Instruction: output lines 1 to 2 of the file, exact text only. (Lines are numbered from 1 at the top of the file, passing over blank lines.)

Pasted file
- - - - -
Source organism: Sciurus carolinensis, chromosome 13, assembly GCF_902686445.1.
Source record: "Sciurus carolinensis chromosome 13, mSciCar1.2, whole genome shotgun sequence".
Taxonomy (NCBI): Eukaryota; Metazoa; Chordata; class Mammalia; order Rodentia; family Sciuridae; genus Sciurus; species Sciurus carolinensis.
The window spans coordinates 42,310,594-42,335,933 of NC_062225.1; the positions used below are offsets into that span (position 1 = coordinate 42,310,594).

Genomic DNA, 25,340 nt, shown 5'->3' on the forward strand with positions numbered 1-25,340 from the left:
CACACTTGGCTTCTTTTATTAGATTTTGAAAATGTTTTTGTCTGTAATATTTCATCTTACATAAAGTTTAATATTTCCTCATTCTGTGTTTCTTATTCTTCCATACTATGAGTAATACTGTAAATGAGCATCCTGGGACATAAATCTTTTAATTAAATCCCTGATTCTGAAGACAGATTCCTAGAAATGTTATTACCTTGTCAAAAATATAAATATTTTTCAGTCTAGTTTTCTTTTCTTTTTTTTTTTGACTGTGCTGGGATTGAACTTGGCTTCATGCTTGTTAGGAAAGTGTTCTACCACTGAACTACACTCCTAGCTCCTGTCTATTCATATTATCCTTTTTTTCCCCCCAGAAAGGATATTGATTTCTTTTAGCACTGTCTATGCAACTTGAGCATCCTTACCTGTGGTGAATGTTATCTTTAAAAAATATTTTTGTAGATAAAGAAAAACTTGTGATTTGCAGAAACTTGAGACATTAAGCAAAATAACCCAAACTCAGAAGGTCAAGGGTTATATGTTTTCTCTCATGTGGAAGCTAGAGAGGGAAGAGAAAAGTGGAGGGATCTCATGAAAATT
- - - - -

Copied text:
Source organism: Sciurus carolinensis, chromosome 13, assembly GCF_902686445.1.
Source record: "Sciurus carolinensis chromosome 13, mSciCar1.2, whole genome shotgun sequence".